Even though the impact of the music isn't any less potent, the artist designation for Witchy Feelin'
is notably different than that of the prior album by Kim Simmonds
and Savoy Brown
. In an act of combined humility and self-confidence on the part of the leader, the billing goes wholly to the band and that spirit of generosity bespeaks their unity and devotion to each other as an ensemble, not to mention a loyalty to the blues genre that dates back to the Simmonds' founding of the group during the Sixties in Great Britain.
In contrast to many of the earlier lineups of Savoy Brown, Kim is the chief songwriter (exclusively, in fact, on this record), sole vocalist as well as lead guitarist. But rather than shoulder more than he can rightfully handle, the assignment of these multiple duties gives birth to an overall approach that precludes any frills. As a result, the hard-rocking riff that opens the album, "Why Did You Hoodoo Me." sets the tone for the ten cuts to come. "Livin' on the Bayou" is more temperate, but only slightly so, and to positive dynamic effect as well, particularly as it's sandwiched between the aforementioned first track and "I Can't Stop the Blues;" if the self-referential implication of that title sounds precious, the edge in the composer's guitar slices away that potential drawback.
Likewise, the sound of Kim Simmonds' voice may draw comparisons to that of Mark Knopfler, but the Savoy Brown frontman's phrasing has none of the affectations that so often arise in the singing of Dire Straits
' leader. As with his guitar playing on this title song (and throughout this self-produced album), he hits the notes that are absolutely necessary, embellishing them only to reinforce the accuracy of his attack.
Bassist Pat DeSalvo and drummer Garnet Grimm deserve similar praise, individually and as a team. Like so many outstanding rhythm sections, the pair are more felt than heard, in part because neither calls attention to himself, but more so because they are willing and able to provide their muscular support, as on "Guitar Slinger," without shortchanging their respective identities. That said, to follow DeSalvo's lines or Grimm's patterns will uncover yet another virtue of Witchy Feelin'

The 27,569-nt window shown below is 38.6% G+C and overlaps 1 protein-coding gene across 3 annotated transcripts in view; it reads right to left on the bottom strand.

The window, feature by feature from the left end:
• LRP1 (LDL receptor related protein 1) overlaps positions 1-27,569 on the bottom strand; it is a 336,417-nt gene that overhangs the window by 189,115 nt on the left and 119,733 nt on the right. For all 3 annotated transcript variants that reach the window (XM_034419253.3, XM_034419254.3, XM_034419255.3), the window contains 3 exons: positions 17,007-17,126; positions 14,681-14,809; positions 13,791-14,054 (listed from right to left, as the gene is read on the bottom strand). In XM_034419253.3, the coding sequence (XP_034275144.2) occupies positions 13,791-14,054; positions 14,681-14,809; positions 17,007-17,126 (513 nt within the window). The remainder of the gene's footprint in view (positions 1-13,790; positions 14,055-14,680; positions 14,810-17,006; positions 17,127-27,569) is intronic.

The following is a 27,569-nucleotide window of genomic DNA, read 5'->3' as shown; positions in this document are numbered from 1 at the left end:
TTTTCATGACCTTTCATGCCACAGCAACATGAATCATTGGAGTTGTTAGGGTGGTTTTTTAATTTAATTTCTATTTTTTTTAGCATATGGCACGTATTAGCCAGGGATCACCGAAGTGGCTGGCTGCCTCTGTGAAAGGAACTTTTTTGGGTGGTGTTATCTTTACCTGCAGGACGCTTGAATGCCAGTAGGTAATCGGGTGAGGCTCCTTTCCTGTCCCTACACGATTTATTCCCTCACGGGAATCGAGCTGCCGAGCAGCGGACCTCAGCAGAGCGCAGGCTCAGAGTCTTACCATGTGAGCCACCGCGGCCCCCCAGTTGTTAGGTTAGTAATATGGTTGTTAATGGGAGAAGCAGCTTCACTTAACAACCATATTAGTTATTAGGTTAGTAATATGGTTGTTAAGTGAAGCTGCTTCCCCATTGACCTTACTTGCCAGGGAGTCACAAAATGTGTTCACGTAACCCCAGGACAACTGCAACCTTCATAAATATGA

, even during the stock changes of the appropriately (and ever-so wryly) titled "Vintage Man."
And if it's something of a surprise Simmonds doesn't whip out the slide til "Standing in A Doorway," the belated use of the effect is all the more welcome as he so tantalizingly bends the notes, especially because the bass and drums echo in such a way those instruments surround the pointed guitar. Similarly, the guitarist's bandmates step back to allow the wah-wah to percolate within "Thunder, Lightning & Rain."
Kim Simmonds' independence correlates to a no-nonsense attitude that pervades the to-the-point tracks comprising Witchy Feelin'
, making it a bonafide pleasure to hear from start to finish. The man's commitment to the blues continues to translate directly to the name Savoy Brown and thereby elevates the stature of both, so designating as closing cut an instrumental ominously titled "Close to Midnight" allows for fitting contemplation of that notion and not just for the duration of that track.